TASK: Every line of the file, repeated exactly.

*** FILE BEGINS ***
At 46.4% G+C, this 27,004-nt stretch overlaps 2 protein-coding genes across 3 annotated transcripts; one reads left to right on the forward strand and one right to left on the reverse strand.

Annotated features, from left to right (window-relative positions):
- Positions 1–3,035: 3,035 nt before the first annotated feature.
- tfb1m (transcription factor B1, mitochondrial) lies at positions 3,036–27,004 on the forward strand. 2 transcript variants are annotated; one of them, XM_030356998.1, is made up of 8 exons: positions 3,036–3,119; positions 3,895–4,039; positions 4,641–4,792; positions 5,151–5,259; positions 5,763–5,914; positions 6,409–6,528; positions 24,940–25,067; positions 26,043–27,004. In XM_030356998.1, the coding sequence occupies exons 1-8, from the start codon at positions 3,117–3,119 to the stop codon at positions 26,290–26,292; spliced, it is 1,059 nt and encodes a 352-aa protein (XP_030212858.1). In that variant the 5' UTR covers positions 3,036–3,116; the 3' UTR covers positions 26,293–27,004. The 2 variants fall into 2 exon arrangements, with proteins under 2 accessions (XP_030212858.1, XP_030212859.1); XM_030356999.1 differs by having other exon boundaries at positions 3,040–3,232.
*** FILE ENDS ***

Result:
At 46.4% G+C, this 27,004-nt stretch overlaps 2 protein-coding genes across 3 annotated transcripts; one reads left to right on the forward strand and one right to left on the reverse strand.

Annotated features, from left to right (window-relative positions):
- Positions 1–3,035: 3,035 nt before the first annotated feature.
- tfb1m (transcription factor B1, mitochondrial) lies at positions 3,036–27,004 on the forward strand. 2 transcript variants are annotated; one of them, XM_030356998.1, is made up of 8 exons: positions 3,036–3,119; positions 3,895–4,039; positions 4,641–4,792; positions 5,151–5,259; positions 5,763–5,914; positions 6,409–6,528; positions 24,940–25,067; positions 26,043–27,004. In XM_030356998.1, the coding sequence occupies exons 1-8, from the start codon at positions 3,117–3,119 to the stop codon at positions 26,290–26,292; spliced, it is 1,059 nt and encodes a 352-aa protein (XP_030212858.1). In that variant the 5' UTR covers positions 3,036–3,116; the 3' UTR covers positions 26,293–27,004. The 2 variants fall into 2 exon arrangements, with proteins under 2 accessions (XP_030212858.1, XP_030212859.1); XM_030356999.1 differs by having other exon boundaries at positions 3,040–3,232.